Keyes is located in Cimarron County fourteen miles northeast of Boise City on U.S. Highway 56. In 1925 the Atchison, Topeka and Santa Fe Railway began building a line from the Kansas-Oklahoma border through Cimarron County and on to Clayton, New Mexico. The company organized a town eight miles southwest of the Willowbar general store and post office, which dated to 1906. Locals wanted to name the town Willowbar, but the Santa Fe preferred Keyes, the name of an assistant chief engineer who had died in 1909. In 1926 Willowbar post office was abandoned and the mail routed to Keyes.
On July 25, 1925, the first train moved into the new town. The north-south streets honored presidents Washington, Jefferson, Adams, Polk, Madison, Monroe, and Jackson, with Polk as the main street. Harry Wilkinson introduced the Star Lumber Company as the first business. He constructed the first "indoor" basketball court in the lumberyard's covered driveway. The Neff Apartments, Kappleman grocery store, a telephone office, and the T. M. Deal Lumber Company soon followed. Within a short time several new businesses opened, including a drug store, two garages, an undertaking parlor, a café, a barber shop, a cream station, a meat market, a grocery store, a bakery, and an ice house, among others. In 1929 Keyes's only newspaper, the Advocate, was established and operated until the dust storm days of the early 1930s.
Originally, Will Williams supplied the town with water from his well and storage tank. Eventually, the town granted Cimarron Utilities a franchise to serve the community. In 1927 Keyes opened its first school, as the Methodist and Baptist churches housed the classrooms. The town soon built a large school building that would later become a lunchroom. In the late 1950s Keyes erected a high school, with a large gymnasium and heated swimming pool. In 1962 a new grade school was built. Early in the town's development entrepreneurs established elevators that helped farmers sell or store their grain. Since 1938 millions of bushels of grain have been shipped out by rail.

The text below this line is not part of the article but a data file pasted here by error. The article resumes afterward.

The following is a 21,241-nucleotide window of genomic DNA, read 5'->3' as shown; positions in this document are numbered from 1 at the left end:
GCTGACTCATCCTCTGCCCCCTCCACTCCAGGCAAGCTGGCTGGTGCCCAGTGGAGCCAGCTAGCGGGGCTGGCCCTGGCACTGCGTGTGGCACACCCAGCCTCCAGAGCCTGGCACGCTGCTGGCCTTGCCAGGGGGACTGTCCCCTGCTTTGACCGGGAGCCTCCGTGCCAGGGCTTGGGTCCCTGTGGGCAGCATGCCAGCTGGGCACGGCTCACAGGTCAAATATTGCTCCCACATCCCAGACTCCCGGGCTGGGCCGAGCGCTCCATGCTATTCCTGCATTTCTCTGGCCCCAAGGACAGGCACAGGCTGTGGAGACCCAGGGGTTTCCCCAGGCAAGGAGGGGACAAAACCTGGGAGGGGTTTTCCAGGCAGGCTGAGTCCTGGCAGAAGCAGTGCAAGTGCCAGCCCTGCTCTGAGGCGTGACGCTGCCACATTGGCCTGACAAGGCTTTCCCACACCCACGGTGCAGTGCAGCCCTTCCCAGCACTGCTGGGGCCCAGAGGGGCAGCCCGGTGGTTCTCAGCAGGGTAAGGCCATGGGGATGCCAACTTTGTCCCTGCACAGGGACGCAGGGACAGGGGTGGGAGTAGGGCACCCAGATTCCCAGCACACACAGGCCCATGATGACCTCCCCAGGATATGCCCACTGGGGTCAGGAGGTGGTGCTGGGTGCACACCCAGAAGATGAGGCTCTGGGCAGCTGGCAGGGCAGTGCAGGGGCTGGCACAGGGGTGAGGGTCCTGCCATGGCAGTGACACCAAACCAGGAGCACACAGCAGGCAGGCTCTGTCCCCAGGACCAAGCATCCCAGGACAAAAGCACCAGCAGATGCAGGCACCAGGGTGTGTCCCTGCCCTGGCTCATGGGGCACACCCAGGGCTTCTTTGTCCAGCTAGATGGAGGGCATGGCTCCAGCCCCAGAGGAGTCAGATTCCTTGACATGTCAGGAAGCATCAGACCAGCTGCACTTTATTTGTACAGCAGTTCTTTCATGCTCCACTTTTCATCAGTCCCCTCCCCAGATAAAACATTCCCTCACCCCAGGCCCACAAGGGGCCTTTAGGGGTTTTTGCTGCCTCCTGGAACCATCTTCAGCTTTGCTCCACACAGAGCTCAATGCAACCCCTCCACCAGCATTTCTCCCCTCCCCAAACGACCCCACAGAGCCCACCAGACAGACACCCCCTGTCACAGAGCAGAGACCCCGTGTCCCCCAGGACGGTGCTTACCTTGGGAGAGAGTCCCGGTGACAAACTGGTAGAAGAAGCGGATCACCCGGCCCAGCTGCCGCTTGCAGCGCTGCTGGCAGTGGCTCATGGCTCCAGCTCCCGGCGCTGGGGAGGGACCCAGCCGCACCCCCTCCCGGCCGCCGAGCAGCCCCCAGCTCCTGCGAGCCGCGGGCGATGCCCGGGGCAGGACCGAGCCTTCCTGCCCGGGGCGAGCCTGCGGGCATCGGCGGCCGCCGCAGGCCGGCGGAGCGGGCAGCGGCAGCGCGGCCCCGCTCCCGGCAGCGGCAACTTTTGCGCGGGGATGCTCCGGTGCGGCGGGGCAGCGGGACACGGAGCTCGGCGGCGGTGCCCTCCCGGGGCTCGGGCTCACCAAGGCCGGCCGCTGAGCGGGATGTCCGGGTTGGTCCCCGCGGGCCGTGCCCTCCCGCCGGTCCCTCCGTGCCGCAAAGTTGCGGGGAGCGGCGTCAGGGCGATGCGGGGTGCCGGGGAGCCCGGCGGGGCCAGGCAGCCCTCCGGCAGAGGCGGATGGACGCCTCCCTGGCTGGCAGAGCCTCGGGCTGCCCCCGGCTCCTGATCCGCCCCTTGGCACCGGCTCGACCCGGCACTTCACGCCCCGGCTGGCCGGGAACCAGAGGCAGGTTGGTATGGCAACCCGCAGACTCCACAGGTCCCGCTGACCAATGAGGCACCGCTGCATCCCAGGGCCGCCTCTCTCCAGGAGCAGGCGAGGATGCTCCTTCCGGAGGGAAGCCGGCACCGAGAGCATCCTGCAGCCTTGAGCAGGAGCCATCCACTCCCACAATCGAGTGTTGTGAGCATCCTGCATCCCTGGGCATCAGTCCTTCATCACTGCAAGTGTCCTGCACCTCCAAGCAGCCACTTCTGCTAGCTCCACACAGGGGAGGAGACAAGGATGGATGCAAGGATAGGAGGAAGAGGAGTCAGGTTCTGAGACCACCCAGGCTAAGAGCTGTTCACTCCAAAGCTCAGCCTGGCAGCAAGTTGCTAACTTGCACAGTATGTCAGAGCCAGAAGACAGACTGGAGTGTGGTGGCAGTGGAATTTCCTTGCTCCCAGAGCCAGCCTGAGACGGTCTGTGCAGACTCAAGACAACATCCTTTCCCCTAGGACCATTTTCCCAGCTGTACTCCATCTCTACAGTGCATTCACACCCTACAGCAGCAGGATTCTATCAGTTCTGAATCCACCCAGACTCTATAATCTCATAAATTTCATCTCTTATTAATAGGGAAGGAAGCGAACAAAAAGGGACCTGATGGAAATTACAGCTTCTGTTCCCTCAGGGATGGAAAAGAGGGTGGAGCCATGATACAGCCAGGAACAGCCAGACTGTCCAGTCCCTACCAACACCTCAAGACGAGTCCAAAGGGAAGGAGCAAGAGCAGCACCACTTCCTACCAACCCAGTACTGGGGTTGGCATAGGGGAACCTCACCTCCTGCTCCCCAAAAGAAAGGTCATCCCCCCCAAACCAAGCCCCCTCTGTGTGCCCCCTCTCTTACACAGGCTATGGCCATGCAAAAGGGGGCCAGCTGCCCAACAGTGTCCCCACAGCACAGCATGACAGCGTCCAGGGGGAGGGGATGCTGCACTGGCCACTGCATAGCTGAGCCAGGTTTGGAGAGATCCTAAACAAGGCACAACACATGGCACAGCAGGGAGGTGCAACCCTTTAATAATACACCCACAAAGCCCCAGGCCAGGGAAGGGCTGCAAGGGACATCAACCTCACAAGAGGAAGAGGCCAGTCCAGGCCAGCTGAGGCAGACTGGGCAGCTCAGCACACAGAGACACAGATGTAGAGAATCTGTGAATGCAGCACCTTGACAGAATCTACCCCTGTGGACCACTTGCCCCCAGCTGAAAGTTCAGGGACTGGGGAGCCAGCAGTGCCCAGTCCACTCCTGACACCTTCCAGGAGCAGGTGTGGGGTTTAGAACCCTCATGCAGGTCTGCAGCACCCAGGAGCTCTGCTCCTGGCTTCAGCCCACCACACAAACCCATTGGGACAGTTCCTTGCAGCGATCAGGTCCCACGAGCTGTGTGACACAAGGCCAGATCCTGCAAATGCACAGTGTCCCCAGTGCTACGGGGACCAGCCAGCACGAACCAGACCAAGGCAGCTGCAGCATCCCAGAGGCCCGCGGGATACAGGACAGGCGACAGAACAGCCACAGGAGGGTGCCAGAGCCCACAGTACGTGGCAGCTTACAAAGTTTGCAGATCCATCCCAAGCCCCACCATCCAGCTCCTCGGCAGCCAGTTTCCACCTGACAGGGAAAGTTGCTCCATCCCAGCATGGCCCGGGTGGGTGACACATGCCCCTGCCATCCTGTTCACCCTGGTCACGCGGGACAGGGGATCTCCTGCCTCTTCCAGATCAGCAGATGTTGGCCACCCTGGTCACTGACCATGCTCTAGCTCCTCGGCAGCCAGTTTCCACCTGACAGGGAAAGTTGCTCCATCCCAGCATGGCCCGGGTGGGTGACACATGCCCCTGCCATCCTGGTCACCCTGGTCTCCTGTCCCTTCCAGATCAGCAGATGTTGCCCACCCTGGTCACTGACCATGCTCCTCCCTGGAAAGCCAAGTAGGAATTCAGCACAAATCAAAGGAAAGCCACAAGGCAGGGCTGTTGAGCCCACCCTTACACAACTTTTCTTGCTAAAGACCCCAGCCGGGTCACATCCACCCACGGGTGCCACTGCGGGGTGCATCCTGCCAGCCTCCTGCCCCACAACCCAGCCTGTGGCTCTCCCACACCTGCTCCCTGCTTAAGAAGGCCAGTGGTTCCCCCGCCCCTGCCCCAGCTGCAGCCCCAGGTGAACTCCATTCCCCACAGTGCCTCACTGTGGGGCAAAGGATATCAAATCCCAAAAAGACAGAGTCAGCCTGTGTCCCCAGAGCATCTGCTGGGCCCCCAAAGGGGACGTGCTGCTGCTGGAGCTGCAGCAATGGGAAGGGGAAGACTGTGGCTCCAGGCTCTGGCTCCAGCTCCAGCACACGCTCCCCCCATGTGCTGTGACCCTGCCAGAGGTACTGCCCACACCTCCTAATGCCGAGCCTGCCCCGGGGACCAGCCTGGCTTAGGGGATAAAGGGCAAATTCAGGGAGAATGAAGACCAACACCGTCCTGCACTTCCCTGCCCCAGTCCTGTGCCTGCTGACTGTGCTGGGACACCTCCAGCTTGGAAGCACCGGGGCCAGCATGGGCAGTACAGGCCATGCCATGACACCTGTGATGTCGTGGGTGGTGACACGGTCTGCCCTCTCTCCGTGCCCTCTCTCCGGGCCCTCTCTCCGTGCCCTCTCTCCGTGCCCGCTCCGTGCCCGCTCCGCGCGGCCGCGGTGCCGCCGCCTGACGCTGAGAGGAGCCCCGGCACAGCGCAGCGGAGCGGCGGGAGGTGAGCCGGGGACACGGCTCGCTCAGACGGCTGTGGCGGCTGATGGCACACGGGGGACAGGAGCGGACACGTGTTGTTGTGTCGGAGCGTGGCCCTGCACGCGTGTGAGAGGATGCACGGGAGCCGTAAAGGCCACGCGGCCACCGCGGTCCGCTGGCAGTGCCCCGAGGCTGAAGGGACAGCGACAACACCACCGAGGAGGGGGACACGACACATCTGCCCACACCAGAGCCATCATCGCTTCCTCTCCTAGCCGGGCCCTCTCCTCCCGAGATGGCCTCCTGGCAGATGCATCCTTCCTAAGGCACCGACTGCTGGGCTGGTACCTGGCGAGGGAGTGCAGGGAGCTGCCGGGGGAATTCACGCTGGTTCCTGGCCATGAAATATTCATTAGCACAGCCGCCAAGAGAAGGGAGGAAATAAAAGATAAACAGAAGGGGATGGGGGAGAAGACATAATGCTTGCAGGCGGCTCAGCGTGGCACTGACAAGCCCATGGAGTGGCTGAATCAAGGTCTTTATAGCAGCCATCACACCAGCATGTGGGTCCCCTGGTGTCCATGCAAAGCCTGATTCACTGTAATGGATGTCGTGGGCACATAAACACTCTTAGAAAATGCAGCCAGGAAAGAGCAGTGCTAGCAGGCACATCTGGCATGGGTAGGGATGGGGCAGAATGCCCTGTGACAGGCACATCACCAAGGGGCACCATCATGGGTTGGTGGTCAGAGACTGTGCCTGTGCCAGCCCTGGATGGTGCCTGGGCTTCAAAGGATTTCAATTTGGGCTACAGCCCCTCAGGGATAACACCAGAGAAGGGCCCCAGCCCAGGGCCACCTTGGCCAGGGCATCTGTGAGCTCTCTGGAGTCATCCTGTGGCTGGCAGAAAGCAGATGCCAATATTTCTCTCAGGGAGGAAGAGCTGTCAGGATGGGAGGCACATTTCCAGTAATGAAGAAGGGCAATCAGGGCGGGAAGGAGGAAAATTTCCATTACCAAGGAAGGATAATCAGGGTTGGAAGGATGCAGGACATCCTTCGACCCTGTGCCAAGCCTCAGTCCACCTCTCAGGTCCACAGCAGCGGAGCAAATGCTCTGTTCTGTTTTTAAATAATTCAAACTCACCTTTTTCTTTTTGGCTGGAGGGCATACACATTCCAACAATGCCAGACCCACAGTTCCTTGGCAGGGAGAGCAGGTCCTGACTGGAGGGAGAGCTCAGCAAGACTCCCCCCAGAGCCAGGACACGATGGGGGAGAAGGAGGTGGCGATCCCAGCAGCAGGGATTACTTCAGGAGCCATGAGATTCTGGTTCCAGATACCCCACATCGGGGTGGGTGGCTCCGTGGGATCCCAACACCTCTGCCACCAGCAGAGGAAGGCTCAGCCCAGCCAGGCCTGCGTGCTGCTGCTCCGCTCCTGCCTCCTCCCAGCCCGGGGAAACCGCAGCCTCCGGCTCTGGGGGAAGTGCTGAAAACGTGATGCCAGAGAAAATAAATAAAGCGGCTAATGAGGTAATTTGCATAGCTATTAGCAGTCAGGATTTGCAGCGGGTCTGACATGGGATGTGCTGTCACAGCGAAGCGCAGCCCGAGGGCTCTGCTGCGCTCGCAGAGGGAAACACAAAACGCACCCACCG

The drought years of 1933 through 1937 became the bleakest in the area's history. By 1937 seven businesses had closed, and many farmers lost their land to foreclosure. A 1930 population of 350 declined to 227 by 1940. When the rains returned in the summer of 1937, the residents again prospered. World War II was soon a reality, and many area men served their country, some never to return. In 1946 the Pure Oil Company created a boom when it drilled and struck oil and gas in the area. Pipelines were laid into the big line from Dumas, Texas, to Denver, Colorado. Helium gas of 2 percent, some of the highest content in the world, had been discovered in the natural gas, and in 1958 the federal government built a large helium plant nearby.
By the 1960s agriculture had greatly changed, and rural electrification powered the farms. It was no longer said that "the wind pumps the water and the cows chop the wood." In 1960 the population registered 627, slowly dropping to 557 in 1980. In 2000, 410 people resided in the community.
SEE ALSO: SETTLEMENT PATTERNS.
BIBLIOGRAPHY: W. David Baird, "Agriculture in the Oklahoma Panhandle, 1898-1942," The Chronicles of Oklahoma 72 (Summer 1994). Richard Lowitt, "From Petroleum to Pigs: The Oklahoma Panhandle in the Last Half of the Twentieth Century," The Chronicles of Oklahoma 80 (Fall 2002). Norma Gene Young, Still Not a Stop Light in the County (Boise City, Okla.: Yucca Publishing Co., 1997). Norma Gene Young, ed., The Tracks We Followed (Amarillo, Tex.: Southwestern Publications, 1991).
Norma Gene Young
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